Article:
Small Caliber De-armers: An Answer to Explosive Acquisition Problems

by Harold S. Pearson [ Development Technology Workshop ] - view pdf

Complete Mini De-Armer with de-bulleting kit, reloading kit and tool roll.
All graphics courtesy of author.
Complete Mini De-Armer with de-bulleting kit, reloading kit and tool roll.
All graphics courtesy of author.

In many mine-affected countries, sourcing, transporting and reliably initiating explosives is one of the major obstacles for mine action operators. Consequently, finding a reliable method of destroying anti-personnel (AP) landmines and other explosive remnants of war (ERW) contamination that does not require the use of high explosives is of great interest to many in the industry.

While .50-caliber de-armers and disruptors are widely used in the world of explosive ordnance disposal (EOD), their use in landmine and unexploded ordnance (UXO) clearance is less common. Both de-armers and disruptors function by firing projectiles at ERW items. Whereas a de-armer uses a steel slug as the projectile, a disruptor uses the projectile motion of a water jet. These tools use de-bulleted and re-loaded cartridges fitted with electric matches that are loaded into a breech with the breech cap tightened down. A de-armer consists of a slug that is loaded into the threaded end of a barrel, which is then screwed onto a breech. Alternatively, a disruptor consists of a plastic slug that is loaded into the threaded end of a barrel, acting as a seal, as the barrel is screwed onto a breech. The disruptor is then positioned vertically, and water is poured into the barrel to within 10 mm of the top, which is then sealed with a close-fitting polystyrene plug.

De-bulleted and re-loaded cartridges for three sizes of Mini De-
Armers developed by DTW. From left to right: 7.62 x 39 mm, 12.7 x 108 mm (also available in 12.7 x 99 mm NATO), and 14.5 x 114 mm (Russian).
De-bulleted and re-loaded cartridges for three sizes of Mini De-
Armers developed by DTW. From left to right: 7.62 x 39 mm, 12.7 x 108 mm (also available in 12.7 x 99 mm NATO), and 14.5 x 114 mm (Russian).

De-armers and disruptors are positioned so that their barrels are within 25 mm of their targets. Both are initiated via an electric cable that is connected to a standard electronic blasting machine (i.e., an electric power source for initiating the detonation) that is a safe distance away as designated by the on-site EOD officer. The machine then sends a current to the electric match inside the cartridge, causing the cartridge to fire and propel the steel slug or water jet toward the target at a high velocity, de-arming or disrupting the firing chain, usually without initiating the main charge within the munitions or explosive device. It is the responsibility of the on-site EOD officer to decide whether the UXO can be moved safely, and whether the explosive charge can be removed for disposal.

Many operators find that in addition to their cost, the power cartridges used by these tools are often expensive and problematic to move due to restrictions on the transportation and importation of explosives. However, these challenges led The HALO Trust to pursue a collaborative project with Development Technology Workshop (DTW) to develop alternative clearance methods that could use locally sourced ammunition.

The DTW created a series of EOD tools and produced equipment for the following calibers: 7.62 x 39 mm, 12.7 x 108 mm, 14.5 x 114 mm (Russian) and 12.7 x 99 mm NATO. More than 80 of these tools were deployed in the field against live AP and anti-tank (AT) landmines and were used to remove fuzes from larger UXO safely for subsequent transport and disposal elsewhere. DTW also developed a rocket wrench (12.7 x 108 mm), nine of which were deployed. These use a pair of charges to unscrew the fuze from large UXO items (bombs and shells).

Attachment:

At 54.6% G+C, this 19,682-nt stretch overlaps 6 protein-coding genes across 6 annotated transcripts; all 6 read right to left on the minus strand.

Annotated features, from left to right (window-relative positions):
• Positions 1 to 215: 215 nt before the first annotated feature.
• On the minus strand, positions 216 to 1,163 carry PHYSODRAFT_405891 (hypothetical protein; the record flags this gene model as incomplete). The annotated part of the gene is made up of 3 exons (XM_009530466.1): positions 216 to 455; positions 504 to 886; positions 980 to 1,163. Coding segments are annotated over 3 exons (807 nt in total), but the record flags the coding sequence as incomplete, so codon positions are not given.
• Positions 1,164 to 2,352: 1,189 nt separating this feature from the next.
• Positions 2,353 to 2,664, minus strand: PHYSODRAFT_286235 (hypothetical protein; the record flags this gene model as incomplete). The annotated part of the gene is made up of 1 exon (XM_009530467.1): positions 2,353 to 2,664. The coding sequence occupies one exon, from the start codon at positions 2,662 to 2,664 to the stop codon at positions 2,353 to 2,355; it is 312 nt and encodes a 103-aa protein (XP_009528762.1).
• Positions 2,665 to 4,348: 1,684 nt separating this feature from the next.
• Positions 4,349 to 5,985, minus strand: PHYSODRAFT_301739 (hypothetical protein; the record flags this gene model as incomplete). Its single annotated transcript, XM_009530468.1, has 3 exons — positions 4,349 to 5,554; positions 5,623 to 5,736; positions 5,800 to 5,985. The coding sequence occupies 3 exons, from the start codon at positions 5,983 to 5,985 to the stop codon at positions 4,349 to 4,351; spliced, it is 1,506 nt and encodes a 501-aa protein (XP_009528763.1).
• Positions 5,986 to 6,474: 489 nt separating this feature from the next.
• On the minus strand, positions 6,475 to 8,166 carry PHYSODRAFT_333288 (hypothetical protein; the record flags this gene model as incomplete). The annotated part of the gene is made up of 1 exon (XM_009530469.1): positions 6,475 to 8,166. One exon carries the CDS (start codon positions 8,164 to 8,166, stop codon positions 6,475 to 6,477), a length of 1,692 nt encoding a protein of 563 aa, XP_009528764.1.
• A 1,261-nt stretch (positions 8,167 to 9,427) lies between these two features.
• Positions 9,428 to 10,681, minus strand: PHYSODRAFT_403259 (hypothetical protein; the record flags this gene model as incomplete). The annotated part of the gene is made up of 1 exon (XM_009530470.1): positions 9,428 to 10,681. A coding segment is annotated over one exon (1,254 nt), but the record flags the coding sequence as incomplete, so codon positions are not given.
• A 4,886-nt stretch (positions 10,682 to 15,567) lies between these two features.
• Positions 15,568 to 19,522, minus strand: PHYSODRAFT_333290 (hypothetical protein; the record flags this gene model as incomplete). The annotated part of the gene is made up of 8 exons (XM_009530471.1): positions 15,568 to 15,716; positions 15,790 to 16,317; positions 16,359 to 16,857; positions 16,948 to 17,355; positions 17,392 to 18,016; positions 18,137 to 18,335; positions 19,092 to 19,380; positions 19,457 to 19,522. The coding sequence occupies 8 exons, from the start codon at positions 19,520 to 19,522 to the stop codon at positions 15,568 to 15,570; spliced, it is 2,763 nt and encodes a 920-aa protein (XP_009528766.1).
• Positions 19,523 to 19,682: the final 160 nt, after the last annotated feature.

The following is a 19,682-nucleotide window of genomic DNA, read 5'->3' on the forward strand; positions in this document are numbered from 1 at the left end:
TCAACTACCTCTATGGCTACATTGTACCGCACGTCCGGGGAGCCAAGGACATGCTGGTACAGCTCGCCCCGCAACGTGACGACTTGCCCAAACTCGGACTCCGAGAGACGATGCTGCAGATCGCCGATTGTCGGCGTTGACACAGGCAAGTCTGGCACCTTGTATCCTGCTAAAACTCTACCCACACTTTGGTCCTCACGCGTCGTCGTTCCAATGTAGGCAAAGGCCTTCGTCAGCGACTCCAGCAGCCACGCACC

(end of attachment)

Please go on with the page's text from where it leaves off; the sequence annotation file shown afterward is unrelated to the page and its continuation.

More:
A strike on a 60 mm mortar fuze with a 14 mm steel slug.
A strike on a 60 mm mortar fuze with a 14 mm steel slug.

Locally Manufactured Ammunition

In the United Kingdom and United States, the high cost of a standard, commercial .50-caliber power cartridge (custom-made for de-armers) is one of the main deterrents to using disruptors for routine minefield demolitions. However, small-arms ammunition cartridges are widely available and much more affordable in many of the countries where demining takes place. DTW has developed de-bulleting kits that allow the use of ammunition manufactured or sourced in country, greatly reducing the costs of shipping and transportation.

These de-bulleting kits are supplied with each of their EOD de-armers/disruptors and require locally sourced ammunition and an electric match. The electric matches cost a mere 30 cents each, and an air courier can ship them as a normal package. Moreover, any standard electronic blasting machine can initiate these matches.

Figure 1 (left to right). Hard plastic 16 mm slug, 14 mm steel flat end, and chisel slug.
Figure 1 (left to right). Hard plastic 16 mm slug, 14 mm steel flat end, and chisel slug.

The de-bulleting process is straightforward and can be completed in five minutes. First, the bullet is pulled from the cartridge, and the propellant is poured into a container. Next, the percussion cap is struck and its brass housing removed. Then the electric match is inserted with its wires exiting through the hole where the percussion cap was originally. Thereafter the powder is poured back into the cartridge, which is crimped. Combined de-bulleting and crimping equipment is available and can be mounted on workshop benches to speed up the process considerably.1